The argan forest in southwest Morocco has long been valued by local populations and was designated as a UNESCO biosphere reserve in 1998. Despite decades of discourse about the argan tree’s value for ecological conservation, the argan forest continues to recede. Economic and social benefits are not accruing to local communities and local wildcrafting relations are erased in transnational trade agreements. Or are they? What kinds of relations, knowledge, and communities might still be preserved in political and social arrangements addressing the Moroccan environment?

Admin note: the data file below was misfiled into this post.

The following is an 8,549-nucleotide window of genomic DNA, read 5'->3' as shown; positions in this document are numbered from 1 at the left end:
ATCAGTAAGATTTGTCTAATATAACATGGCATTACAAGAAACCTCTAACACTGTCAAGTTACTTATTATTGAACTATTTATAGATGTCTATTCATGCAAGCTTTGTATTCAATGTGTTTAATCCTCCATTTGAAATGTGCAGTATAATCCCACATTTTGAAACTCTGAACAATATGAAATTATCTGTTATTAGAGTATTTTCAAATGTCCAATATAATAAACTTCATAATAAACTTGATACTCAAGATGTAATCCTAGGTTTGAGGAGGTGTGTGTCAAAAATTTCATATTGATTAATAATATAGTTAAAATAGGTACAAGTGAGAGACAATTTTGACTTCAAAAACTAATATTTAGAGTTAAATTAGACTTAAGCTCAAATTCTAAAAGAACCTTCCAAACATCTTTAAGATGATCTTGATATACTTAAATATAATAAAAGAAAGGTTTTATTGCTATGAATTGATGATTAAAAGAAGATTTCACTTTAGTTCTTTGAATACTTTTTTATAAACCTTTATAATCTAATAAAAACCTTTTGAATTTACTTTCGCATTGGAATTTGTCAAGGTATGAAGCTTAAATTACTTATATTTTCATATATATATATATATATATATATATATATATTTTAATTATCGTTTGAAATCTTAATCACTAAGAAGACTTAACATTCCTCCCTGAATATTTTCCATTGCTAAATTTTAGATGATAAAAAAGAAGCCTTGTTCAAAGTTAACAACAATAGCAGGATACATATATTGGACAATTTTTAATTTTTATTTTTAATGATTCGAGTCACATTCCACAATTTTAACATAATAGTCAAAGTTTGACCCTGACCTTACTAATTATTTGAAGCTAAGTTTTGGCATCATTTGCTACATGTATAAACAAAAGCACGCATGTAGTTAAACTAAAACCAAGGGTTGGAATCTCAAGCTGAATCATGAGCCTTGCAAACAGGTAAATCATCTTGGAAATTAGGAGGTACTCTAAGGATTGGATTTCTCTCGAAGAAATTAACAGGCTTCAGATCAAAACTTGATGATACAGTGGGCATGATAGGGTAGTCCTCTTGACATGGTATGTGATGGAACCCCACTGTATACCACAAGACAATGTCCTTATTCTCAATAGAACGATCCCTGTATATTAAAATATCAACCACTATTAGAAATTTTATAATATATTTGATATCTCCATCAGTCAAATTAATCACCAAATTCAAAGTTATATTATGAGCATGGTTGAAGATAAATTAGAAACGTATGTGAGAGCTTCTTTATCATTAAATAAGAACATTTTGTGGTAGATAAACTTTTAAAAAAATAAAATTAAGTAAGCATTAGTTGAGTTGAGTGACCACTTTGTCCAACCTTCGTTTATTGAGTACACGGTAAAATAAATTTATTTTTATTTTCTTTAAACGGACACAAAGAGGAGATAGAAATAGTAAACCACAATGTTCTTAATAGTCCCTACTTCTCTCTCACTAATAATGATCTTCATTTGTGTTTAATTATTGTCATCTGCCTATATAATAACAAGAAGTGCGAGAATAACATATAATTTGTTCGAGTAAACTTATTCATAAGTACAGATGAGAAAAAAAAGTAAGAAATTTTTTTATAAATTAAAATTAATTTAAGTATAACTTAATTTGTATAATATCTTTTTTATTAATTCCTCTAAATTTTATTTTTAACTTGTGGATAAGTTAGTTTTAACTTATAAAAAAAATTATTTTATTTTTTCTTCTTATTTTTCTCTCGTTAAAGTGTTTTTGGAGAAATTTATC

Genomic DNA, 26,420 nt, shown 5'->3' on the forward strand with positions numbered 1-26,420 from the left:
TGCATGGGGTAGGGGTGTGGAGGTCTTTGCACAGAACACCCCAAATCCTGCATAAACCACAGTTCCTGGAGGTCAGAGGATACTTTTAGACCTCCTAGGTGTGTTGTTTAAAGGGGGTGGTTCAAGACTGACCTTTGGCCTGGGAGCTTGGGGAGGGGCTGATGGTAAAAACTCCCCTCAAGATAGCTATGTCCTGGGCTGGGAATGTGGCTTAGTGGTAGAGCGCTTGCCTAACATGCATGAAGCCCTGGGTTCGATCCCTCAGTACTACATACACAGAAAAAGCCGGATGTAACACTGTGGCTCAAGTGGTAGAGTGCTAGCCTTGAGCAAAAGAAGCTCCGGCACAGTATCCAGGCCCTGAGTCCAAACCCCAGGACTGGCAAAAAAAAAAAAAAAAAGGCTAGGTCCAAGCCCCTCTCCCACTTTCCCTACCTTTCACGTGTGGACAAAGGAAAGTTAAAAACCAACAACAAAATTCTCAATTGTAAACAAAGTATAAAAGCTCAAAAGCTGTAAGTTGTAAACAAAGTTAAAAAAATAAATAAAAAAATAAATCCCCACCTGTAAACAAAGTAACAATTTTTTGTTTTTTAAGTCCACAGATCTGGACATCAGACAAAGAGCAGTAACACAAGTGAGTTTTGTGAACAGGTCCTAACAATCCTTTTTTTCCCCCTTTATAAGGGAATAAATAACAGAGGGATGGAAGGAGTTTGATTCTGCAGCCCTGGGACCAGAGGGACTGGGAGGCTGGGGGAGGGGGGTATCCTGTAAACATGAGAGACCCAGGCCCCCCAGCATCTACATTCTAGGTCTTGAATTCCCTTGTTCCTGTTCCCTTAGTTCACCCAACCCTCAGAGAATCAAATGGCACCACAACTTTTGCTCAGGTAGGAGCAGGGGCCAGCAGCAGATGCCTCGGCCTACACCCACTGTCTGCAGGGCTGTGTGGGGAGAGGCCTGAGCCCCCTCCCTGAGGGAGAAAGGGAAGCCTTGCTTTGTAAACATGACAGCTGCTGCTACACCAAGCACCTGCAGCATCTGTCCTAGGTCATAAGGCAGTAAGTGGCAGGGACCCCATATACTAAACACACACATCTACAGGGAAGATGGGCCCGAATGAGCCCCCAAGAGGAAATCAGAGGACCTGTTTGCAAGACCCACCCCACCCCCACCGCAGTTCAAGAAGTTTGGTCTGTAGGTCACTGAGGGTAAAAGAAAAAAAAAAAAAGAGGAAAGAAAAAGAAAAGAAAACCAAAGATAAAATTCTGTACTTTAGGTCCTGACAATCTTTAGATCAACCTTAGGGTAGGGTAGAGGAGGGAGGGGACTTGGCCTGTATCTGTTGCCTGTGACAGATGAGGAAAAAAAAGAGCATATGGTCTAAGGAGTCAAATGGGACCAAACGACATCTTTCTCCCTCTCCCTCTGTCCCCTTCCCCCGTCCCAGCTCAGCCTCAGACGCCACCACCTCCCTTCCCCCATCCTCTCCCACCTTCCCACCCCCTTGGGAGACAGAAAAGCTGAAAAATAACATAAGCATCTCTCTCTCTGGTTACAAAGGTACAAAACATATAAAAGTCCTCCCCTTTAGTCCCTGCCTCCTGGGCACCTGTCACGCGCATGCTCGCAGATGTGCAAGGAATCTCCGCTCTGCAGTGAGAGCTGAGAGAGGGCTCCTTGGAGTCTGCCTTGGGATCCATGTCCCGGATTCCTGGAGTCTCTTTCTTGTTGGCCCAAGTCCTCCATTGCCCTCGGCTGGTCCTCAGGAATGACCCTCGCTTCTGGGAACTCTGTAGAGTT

Becky Schulthies is an associate professor of Anthropology at BYU. She is a linguistic and cultural anthropologist specializing in North Africa and the Middle East. Her research focuses on Moroccan communication, Arab identity, media practices, and plant-human relationships.
Part of our fall 2023 lecture series, "Preserving and Transforming Culture."